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Decent People Have Real Jobs…The Rest of Us Write

WordPress appears to have this new, odd feature of adding links to the bottom of posts. These links are supposed to be relevant, related, or in some way of interest to anyone reading the post. That remains to be seen. In theory it ought to do that improve-traffic thing, but that is a mixed blessing.

I don’t know how these other bloggers will feel about being linked to me (surprise!), but at least I’ve read a few things I wouldn’t have otherwise. Take, for instance, this. This blogger writes that a decent person wouldn’t want to be a writer or artist…well, go read it in context before you jump to any conclusions (lest you get too wet swimming back). But there’s a point–shouldn’t decent people get a real job?

I don’t know. Maybe being decent is overrated. And what exactly is a real job? I don’t know, but this blogger may well be spot on. What is decent about spending your life making stuff up when real people out there need real things like food, medicine, and shelter? Now, I happen to have a “real” job. I don’t get paid to spend my days wrapped blissfully in my own world. Oh well.

But I would if I could.

Maybe this means I’m as selfish and self-centered as my dad’s second wife always said.

It would help if I knew what a real job was. Feel free to let me know.

5 thoughts on “Decent People Have Real Jobs…The Rest of Us Write

  1. hah! i for one despise this new feature and its attempts at forcing me to take an interest in what other people are thinking. and i spit on any and all traffic i get through this distracting and despicable method. *ptui*

    anyone who blogs about wanting to be a writer is a whiny pathetic adolescent who should try actually having a few real jobs before they go and write about writing about wanting to be writing. oh wait, that was my own post. see how confusing this new feature is??? it’s got me insulting my own self now!

  2. I’m not a decent person either. i’ve held real jobs in the past but never for very long. I have family members who thought I wasted time going to Japan and working at the airport (the stories on my blog you’ve read). They thought I should stick to my secretarial jobs at the university. I felt trapped in a prison when I was working those jobs – and yeah, I know that’s selfish considering there are people out there who need and would love those jobs.

    I have redeemed myself in my family’s eyes by getting married and being a stay-at-home-mom. I know I shouldn’t care, but that burns me up too. Gives me the wrong reason to want to get published.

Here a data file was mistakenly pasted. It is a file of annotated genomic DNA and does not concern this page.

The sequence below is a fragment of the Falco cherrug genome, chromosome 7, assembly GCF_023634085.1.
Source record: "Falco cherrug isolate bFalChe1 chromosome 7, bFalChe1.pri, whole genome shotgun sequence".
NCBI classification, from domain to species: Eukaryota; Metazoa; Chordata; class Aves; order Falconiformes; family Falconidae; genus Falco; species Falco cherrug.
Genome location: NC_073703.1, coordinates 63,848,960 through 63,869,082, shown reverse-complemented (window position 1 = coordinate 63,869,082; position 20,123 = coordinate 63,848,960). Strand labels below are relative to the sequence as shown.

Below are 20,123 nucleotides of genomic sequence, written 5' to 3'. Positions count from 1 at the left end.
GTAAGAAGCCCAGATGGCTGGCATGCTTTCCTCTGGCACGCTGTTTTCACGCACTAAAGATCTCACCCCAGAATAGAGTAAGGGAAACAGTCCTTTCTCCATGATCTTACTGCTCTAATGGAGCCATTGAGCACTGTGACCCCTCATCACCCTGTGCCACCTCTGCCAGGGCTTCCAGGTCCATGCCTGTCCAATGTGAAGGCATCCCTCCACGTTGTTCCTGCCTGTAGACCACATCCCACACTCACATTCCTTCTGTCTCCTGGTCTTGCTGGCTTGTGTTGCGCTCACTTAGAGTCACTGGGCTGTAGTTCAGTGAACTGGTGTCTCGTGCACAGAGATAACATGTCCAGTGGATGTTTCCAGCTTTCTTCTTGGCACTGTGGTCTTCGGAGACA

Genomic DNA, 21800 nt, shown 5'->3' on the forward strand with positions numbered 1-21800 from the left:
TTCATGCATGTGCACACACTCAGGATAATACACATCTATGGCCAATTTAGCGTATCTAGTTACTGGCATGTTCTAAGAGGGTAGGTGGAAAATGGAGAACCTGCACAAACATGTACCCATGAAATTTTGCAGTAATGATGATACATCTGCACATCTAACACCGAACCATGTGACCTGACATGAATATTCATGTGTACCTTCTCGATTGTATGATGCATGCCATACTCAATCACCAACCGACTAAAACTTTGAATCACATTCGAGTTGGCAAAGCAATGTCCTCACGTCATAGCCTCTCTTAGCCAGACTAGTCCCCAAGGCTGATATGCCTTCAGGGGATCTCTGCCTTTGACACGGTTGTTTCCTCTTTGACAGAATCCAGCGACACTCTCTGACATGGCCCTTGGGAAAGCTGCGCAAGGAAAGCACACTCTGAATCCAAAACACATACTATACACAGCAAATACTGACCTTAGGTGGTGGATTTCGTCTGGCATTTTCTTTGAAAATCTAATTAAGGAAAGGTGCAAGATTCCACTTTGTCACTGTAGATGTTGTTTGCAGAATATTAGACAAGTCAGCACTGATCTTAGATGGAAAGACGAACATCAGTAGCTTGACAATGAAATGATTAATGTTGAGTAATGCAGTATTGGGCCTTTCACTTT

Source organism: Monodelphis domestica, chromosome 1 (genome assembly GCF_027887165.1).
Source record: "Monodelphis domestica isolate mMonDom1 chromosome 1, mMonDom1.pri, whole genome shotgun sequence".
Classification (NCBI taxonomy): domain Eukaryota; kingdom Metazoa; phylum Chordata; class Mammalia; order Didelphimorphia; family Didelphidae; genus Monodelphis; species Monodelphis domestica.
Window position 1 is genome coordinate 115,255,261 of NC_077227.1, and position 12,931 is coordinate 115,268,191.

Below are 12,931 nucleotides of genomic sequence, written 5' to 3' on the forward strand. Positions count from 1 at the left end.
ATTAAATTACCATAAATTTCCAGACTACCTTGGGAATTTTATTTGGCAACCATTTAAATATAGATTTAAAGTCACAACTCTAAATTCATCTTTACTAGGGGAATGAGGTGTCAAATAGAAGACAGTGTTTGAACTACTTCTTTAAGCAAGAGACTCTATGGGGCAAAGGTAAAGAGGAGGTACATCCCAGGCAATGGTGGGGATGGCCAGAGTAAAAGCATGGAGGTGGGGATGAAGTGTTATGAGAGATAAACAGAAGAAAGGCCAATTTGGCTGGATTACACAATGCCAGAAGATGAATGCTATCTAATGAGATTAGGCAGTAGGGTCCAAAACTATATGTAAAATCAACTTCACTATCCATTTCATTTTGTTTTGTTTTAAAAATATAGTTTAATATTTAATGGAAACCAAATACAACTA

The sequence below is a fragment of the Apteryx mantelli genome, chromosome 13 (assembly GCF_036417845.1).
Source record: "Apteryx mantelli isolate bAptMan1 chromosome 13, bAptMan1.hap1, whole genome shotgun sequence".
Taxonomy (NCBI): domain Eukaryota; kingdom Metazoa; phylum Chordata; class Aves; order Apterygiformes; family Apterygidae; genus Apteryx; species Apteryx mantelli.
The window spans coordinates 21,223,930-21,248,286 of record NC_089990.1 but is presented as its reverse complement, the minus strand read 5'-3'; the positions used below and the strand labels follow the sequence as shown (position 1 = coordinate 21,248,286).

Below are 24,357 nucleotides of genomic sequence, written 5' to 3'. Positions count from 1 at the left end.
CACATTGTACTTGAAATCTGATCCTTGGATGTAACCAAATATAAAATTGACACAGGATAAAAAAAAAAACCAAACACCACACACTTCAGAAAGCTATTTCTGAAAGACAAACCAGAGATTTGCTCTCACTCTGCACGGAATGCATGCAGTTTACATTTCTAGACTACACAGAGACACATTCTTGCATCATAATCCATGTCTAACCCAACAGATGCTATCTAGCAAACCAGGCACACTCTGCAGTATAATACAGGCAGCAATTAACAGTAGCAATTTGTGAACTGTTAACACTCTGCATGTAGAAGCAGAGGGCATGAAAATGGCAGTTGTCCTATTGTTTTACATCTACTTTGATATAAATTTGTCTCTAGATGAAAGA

3. Just the other day, I went to hear Russell Banks speak on the role of the novelist on the world stage. His initial remarks made me want to slit my wrists….

    To paraphrase, he said that the days of the novelist bringing about social change with a protest novel (as in Uncle Tom’s Cabin or The Jungle), are dead. He went on to say that the days where novelists are considered intellectuals, persons who might be heard in the greater context of public interest, (or even, on rare occasions heard by those who are responsible for making public policy) are also dead.

    In speaking to the audience (which was largely Canadian), he admitted that he had become completely pessimistic about the place of writers in America. Yes, he still has things to say – but he feels gagged by a government and media unwilling to participate in a truly open dialogue. (He said that he rarely is asked to speak to his opinions in a public way any more and when he is, he’s characterized as the crazy leftie set in contrast to someone on the far right who is looking for a fight.)

    Luckily, before I ran to get a rusty kitchen knife for myself, he said the following.
    “The true novelist writes only for him/herself.”

    Amen, Mr. Banks.

    Here’s my two cents…
    A true novelist sits alone day after day trying to make sense of the world, trying to connect one life with humanity.
    In short, the role of the novelist is simple…
    A novelist reminds the world, one person at a time, what it means to be human.

    If that’s not a real job, I don’t know what is.

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